The National PUBG League – PUBG Corp’s big effort to launch an official esports league in North America for its popular Battle Royale title – is officially underway. Split into five weeks of league play, the first week of action took place over Friday and Saturday – and it was great. 16 teams battled it out in the OGN Super Arena located in California and one team stood out from the pack.
Why Tempt Fate – the team that formerly represented North American organization OpTic Gaming – distinguished itself from the rest of the pack from the get-go, claiming the very first chicken dinner of the NPL. The team could have easily gone their own ways after their unceremonious release from the GreenWall, but they stayed together and proved that that particular decision by OpTic could’ve been a mistake.
Eight games were hosted over the two days on the weekend, and Why Tempt Fate didn’t stop with just a single win. Things quietened down for them on Day 1 after the initial victory, with Endemic, Spacestation Gaming, and Wildcard Gaming all grabbing wins of their own. Day 2, however, saw WTF prove that they still have top performances in them; they placed first in both Round 6 and Round 7 with an impressive total of 24 kills.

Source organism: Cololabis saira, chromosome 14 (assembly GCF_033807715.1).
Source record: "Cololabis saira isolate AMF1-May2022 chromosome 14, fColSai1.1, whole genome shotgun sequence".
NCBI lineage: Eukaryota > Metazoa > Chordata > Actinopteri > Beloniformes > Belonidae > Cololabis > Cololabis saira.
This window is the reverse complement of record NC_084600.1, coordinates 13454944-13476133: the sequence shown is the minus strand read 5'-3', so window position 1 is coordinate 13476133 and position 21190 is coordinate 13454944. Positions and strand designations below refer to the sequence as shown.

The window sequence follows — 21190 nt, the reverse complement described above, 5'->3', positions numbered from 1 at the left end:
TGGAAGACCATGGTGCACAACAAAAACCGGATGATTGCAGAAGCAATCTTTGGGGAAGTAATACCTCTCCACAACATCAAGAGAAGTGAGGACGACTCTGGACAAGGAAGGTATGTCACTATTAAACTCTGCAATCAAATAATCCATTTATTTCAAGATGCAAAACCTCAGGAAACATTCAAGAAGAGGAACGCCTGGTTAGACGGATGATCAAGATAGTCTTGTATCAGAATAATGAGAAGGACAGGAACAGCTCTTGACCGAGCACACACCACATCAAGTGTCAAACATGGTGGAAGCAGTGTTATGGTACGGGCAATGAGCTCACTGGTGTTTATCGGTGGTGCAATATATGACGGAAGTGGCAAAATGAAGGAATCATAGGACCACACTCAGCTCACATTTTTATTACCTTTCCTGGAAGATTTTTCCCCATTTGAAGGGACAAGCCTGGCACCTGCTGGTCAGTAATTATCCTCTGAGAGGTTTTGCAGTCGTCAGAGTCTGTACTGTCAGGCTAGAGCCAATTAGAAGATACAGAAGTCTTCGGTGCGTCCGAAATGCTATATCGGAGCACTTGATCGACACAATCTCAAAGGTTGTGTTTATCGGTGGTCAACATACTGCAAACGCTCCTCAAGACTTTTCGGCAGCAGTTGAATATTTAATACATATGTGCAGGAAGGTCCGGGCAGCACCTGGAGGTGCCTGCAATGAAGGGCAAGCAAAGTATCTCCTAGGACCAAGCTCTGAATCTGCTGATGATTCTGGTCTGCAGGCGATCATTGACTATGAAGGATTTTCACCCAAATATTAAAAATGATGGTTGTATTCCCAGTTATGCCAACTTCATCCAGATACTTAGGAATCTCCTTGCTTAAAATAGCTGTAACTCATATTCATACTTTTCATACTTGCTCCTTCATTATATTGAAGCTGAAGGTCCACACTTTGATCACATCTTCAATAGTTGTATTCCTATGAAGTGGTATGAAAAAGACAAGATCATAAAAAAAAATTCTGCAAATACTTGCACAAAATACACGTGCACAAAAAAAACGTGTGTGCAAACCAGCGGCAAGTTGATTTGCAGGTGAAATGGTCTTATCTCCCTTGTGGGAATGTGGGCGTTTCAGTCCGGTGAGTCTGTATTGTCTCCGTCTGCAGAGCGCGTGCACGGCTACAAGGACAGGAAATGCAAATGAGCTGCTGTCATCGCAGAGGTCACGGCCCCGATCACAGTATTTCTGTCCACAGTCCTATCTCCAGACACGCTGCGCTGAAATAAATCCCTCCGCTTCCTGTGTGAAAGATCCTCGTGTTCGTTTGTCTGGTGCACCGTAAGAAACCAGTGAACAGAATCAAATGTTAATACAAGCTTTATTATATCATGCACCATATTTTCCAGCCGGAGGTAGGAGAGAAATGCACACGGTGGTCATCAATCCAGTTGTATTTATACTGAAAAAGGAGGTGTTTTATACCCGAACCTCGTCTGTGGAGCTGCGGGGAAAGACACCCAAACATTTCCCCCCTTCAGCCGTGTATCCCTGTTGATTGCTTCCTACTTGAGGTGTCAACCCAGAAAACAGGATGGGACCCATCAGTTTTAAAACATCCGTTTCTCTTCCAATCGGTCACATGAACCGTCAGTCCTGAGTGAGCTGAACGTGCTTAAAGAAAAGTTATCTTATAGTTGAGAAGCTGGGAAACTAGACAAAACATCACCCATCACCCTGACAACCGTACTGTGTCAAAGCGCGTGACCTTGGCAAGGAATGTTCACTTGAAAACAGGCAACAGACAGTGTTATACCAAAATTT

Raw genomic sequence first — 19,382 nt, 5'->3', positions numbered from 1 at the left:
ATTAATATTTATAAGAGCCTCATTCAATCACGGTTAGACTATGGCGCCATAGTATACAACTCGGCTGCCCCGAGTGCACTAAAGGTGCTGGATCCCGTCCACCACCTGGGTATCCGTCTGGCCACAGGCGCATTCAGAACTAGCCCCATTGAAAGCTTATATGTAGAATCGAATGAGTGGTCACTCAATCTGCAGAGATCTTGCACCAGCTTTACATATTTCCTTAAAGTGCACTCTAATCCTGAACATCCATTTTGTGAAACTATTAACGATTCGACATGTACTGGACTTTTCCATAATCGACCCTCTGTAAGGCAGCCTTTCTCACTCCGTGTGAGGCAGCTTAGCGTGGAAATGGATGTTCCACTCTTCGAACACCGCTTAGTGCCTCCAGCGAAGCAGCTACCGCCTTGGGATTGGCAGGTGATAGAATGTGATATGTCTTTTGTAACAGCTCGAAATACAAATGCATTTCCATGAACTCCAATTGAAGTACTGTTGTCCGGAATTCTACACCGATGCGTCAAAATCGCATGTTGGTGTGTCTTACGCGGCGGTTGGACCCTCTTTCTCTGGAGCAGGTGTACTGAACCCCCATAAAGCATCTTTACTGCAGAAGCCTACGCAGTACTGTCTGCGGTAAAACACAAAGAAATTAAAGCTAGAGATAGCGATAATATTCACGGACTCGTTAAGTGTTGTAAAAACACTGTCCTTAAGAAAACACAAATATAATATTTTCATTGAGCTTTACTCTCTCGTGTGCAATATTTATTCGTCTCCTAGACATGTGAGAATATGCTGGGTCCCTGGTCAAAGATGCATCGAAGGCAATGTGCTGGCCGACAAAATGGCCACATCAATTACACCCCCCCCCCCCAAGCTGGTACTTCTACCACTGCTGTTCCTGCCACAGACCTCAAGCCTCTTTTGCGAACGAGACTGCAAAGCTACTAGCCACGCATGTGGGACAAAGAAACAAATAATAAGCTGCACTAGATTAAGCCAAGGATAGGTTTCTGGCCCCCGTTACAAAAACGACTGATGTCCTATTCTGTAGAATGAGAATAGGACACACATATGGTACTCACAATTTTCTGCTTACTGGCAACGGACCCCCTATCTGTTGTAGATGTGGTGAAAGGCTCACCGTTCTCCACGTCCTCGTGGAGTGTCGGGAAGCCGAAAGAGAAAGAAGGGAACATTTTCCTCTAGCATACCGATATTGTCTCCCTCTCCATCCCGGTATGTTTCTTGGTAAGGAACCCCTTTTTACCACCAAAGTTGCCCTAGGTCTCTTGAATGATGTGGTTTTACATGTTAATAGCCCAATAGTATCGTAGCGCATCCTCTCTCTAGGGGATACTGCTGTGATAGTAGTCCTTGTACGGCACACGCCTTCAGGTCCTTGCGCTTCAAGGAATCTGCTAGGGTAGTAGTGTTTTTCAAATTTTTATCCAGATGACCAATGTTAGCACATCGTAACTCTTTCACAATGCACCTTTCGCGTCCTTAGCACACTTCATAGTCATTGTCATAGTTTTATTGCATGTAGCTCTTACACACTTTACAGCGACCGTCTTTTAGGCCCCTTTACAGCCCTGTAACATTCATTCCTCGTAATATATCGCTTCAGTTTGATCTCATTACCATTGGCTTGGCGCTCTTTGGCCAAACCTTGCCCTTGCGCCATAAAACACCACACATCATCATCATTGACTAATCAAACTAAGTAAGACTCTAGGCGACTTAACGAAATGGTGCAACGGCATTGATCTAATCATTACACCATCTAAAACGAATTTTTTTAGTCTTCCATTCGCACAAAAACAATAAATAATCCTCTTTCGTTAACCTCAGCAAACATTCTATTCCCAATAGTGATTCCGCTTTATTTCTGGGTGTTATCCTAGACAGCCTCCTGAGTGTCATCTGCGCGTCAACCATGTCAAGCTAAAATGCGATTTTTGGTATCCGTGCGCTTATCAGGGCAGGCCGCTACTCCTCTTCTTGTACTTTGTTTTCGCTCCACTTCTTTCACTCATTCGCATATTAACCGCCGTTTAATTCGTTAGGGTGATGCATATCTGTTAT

Other victories on the second day went to Spacestation Gaming and Cloud9, establishing themselves in the top tier of teams in the league early on. None of the other teams that won besides WTF claimed second place in the standings though, instead, it was Tempo Storm – placing within the top five in seven out of the eight rounds.
Here’s how the teams stack up after the inaugural week of the National PUBG League:
The three teams sitting atop of the board aren’t all that surprising when you consider their performances at past international tournaments and the tactical knowledge present in each roster. WTF doesn’t just have the most amount of total points as things stand, but it has also accrued the most kill points so far with 47.
There are no huge surprises in the leaderboard so far, but eUnited will undoubtedly be disappointed with only mustering up 17 points after eight whole rounds. Besides this lackluster performance, placements seem rather standard to us. There are 32 more rounds to be played over the next few weeks so there’s no doubt in our minds that there will be some over – and underachievers once all things are said and done.
The NPL will return next Friday, February 8th. Can WTF keep up their hot streak of chicken dinners or will another team steal the limelight? Fortunately, we don’t have to wait for long to find out.